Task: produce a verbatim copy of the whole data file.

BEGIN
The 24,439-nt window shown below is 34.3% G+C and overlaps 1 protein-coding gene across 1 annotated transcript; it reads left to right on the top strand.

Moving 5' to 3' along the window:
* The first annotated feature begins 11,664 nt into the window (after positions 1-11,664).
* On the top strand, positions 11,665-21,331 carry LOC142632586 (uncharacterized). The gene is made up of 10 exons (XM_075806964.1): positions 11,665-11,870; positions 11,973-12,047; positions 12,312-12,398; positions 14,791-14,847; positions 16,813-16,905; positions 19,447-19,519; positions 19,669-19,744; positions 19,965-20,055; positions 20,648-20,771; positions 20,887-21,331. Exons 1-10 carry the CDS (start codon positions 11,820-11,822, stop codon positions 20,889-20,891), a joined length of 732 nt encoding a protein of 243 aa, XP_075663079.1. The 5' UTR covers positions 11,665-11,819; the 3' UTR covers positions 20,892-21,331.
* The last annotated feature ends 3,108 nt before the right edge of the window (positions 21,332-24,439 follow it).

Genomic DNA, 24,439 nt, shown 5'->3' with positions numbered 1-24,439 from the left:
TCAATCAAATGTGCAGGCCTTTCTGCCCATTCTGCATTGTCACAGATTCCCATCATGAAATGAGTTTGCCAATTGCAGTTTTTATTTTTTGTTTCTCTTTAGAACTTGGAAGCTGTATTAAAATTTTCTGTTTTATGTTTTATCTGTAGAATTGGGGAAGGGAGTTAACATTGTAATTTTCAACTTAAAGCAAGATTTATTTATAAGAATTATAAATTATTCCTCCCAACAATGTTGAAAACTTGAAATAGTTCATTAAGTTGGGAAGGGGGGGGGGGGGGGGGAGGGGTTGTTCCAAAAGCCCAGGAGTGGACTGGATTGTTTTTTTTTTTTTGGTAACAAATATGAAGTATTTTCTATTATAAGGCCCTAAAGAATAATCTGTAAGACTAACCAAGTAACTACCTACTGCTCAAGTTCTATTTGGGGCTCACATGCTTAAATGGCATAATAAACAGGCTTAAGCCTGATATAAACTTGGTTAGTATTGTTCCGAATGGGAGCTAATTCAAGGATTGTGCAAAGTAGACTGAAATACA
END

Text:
The 24,439-nt window shown below is 34.3% G+C and overlaps 1 protein-coding gene across 1 annotated transcript; it reads left to right on the top strand.

Moving 5' to 3' along the window:
* The first annotated feature begins 11,664 nt into the window (after positions 1-11,664).
* On the top strand, positions 11,665-21,331 carry LOC142632586 (uncharacterized). The gene is made up of 10 exons (XM_075806964.1): positions 11,665-11,870; positions 11,973-12,047; positions 12,312-12,398; positions 14,791-14,847; positions 16,813-16,905; positions 19,447-19,519; positions 19,669-19,744; positions 19,965-20,055; positions 20,648-20,771; positions 20,887-21,331. Exons 1-10 carry the CDS (start codon positions 11,820-11,822, stop codon positions 20,889-20,891), a joined length of 732 nt encoding a protein of 243 aa, XP_075663079.1. The 5' UTR covers positions 11,665-11,819; the 3' UTR covers positions 20,892-21,331.
* The last annotated feature ends 3,108 nt before the right edge of the window (positions 21,332-24,439 follow it).

Genomic DNA, 24,439 nt, shown 5'->3' with positions numbered 1-24,439 from the left:
TCAATCAAATGTGCAGGCCTTTCTGCCCATTCTGCATTGTCACAGATTCCCATCATGAAATGAGTTTGCCAATTGCAGTTTTTATTTTTTGTTTCTCTTTAGAACTTGGAAGCTGTATTAAAATTTTCTGTTTTATGTTTTATCTGTAGAATTGGGGAAGGGAGTTAACATTGTAATTTTCAACTTAAAGCAAGATTTATTTATAAGAATTATAAATTATTCCTCCCAACAATGTTGAAAACTTGAAATAGTTCATTAAGTTGGGAAGGGGGGGGGGGGGGGGGAGGGGTTGTTCCAAAAGCCCAGGAGTGGACTGGATTGTTTTTTTTTTTTTGGTAACAAATATGAAGTATTTTCTATTATAAGGCCCTAAAGAATAATCTGTAAGACTAACCAAGTAACTACCTACTGCTCAAGTTCTATTTGGGGCTCACATGCTTAAATGGCATAATAAACAGGCTTAAGCCTGATATAAACTTGGTTAGTATTGTTCCGAATGGGAGCTAATTCAAGGATTGTGCAAAGTAGACTGAAATACA